Protractor

Ruler

Image Tool

Scientific Calculator

Calculator

Audio Player

Passage

Video Player

Desmos Four Function Calculator

Desmos Graphing Calculator

Desmos Scientific Calculator

Line Reader

πŸ”– Recommended Reading: Advanced Assessment Item Features


Assigning

When assigning an Advanced Assessment, you will be presented with the following optional settings at the bottom of the assigning page:

The options that are unique to Advanced Assessments are:

  • Allow Student Annotation: This will give students access to tools for annotating including a notepad, sticky notes, highlight tool, and drawing tool.

  • Texthelp Speechstream: This is a toolbar that will allow functions such as highlighting, text to speech.

Auto-Score Settings

This section only applies to advanced assessments that utilize Standards Based Grading Scales (Non-Points). With this feature, you have the ability to set the default score a student receives for auto-graded questions.

  • This feature is assessment wide, not per individual question. This means that the level selected for Correct Answer and Incorrect Answer will be applied to all questions within the assessment.

  • A question is considered "correct" if ALL portions of the individual question are correct. Mid-level scale labels will not apply to partial correct answers. Questions are considered fully Correct or Incorrect.

➑️ Example: If partial credit is being applied and a student gets 3 out of 5 parts correct, they will be given the status of "Incorrect Answer".

❗ If you edit this setting after the assessment has been assigned, you will receive a message explaining that this only applies to future scores, not scores already collected.

πŸ”– Recommended Reading: Assign an Advanced Assessment


Student View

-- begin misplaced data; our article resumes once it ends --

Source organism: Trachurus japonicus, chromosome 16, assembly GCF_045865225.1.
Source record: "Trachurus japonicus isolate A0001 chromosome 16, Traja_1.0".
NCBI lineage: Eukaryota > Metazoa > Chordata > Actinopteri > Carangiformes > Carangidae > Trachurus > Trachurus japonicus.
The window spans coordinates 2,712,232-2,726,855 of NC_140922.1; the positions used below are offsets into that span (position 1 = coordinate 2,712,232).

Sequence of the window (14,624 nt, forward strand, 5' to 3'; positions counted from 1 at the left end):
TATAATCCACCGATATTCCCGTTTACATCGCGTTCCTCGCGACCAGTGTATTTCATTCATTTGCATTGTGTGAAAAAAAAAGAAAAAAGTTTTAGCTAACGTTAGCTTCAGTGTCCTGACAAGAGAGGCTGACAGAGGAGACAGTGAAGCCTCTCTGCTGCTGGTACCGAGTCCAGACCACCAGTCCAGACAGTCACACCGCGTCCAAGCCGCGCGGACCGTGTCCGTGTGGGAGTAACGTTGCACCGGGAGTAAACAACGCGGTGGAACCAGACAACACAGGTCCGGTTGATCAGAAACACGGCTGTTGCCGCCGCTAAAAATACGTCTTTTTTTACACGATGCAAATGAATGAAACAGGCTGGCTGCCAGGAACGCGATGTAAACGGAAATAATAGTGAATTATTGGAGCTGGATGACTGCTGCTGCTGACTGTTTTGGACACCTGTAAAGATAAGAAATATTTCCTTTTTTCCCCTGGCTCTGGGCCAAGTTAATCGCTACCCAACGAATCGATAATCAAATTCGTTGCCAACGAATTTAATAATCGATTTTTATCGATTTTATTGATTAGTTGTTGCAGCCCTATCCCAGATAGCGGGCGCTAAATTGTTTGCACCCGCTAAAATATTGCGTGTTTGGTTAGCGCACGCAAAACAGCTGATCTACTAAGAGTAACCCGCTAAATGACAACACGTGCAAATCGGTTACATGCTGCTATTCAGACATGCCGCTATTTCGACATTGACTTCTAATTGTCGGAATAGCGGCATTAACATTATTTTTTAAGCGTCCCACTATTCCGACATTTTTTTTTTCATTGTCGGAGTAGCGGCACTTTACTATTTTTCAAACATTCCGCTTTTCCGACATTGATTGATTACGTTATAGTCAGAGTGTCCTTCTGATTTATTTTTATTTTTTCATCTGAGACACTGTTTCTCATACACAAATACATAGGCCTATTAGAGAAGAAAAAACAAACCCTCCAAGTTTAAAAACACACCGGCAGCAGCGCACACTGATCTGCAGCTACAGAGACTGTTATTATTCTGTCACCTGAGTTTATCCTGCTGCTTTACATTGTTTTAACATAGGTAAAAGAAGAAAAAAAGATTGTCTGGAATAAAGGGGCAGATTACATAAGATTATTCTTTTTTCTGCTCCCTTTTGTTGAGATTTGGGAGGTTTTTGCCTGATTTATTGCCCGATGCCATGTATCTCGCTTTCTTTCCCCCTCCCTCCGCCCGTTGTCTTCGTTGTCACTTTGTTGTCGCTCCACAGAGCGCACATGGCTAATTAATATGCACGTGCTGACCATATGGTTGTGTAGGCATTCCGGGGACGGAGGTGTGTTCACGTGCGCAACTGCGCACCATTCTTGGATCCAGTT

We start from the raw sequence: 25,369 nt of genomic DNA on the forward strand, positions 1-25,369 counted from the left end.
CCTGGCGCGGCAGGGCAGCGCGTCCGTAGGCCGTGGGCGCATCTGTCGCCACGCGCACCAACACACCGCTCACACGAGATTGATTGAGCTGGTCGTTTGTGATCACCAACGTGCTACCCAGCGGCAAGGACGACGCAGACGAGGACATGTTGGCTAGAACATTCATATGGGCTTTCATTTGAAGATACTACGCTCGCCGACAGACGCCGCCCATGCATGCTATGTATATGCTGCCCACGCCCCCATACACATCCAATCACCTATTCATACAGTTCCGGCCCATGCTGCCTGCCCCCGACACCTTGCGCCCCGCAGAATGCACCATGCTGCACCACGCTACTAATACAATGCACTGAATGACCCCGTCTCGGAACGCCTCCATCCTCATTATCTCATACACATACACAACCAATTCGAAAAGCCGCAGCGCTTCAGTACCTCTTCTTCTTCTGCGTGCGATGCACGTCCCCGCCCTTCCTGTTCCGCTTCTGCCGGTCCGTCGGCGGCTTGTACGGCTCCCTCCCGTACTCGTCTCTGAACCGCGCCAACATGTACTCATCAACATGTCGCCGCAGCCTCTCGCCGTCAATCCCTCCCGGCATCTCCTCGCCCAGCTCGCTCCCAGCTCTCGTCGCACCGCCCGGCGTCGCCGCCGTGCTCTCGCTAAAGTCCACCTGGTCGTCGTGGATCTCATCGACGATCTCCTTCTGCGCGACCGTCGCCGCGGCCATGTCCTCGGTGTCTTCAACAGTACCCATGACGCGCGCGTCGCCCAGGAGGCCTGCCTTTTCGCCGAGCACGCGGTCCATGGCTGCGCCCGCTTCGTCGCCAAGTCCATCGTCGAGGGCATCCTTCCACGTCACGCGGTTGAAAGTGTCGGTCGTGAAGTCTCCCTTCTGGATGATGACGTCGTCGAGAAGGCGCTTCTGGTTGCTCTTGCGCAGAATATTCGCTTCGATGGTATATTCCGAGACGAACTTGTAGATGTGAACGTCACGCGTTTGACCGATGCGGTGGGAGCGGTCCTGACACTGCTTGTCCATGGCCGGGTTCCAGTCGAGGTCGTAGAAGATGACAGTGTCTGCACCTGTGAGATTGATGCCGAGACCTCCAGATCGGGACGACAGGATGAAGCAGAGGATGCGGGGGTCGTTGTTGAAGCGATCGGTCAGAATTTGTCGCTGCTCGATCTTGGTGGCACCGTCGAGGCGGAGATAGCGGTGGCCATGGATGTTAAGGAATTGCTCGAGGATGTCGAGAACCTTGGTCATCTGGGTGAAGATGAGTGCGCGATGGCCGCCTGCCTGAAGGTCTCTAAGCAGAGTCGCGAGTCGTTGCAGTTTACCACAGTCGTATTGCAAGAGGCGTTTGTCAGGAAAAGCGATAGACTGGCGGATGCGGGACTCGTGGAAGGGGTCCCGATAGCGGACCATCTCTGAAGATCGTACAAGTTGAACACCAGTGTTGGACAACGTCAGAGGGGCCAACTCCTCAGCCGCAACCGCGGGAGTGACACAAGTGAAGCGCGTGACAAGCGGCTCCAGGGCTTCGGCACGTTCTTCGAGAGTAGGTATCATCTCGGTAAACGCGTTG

This is an example of what an Advanced Assessment would look like in a student account:

Students navigate from item to item using the navigation bar found on the right-side of the screen.

  • In this particular assessment, there are 7 items.

  • The student move from item to item by either selecting the item from the list, or using the previous and next arrows located at the bottom of the item list.

Want to Preview the Assessment Yourself?

You can preview the entire assessment as a student would see it by selecting Preview from the mini-menu while in your draft assessments. For more information, check out this resource.

πŸ”– Recommended Reading: Students: How to Take an Advanced Assessment


Grading

Here is an example of what it looks like to grade an Advanced Assessment:

πŸ’‘ Tip from the Otus Team: this is an example of a points-based assessment. If you are using a standards-based grading scale, you will see performance levels instead of points for the Score.

  • Ungraded questions will appear at the top of the page. Once they have been graded, they will move back to their respective position on the assessment.

  • Questions that are auto-scored will already have grades. You can manually change the score of any auto-scored questions by clicking in the box with the score.

πŸ”– Recommended Reading: Grading an Advanced Assessment


πŸ”–Recommended Readings

Here is a comprehensive list of all of the recommending readings mentioned throughout this article:


Next Step

Ready to create your Advanced Assessments? Click the button below to get started!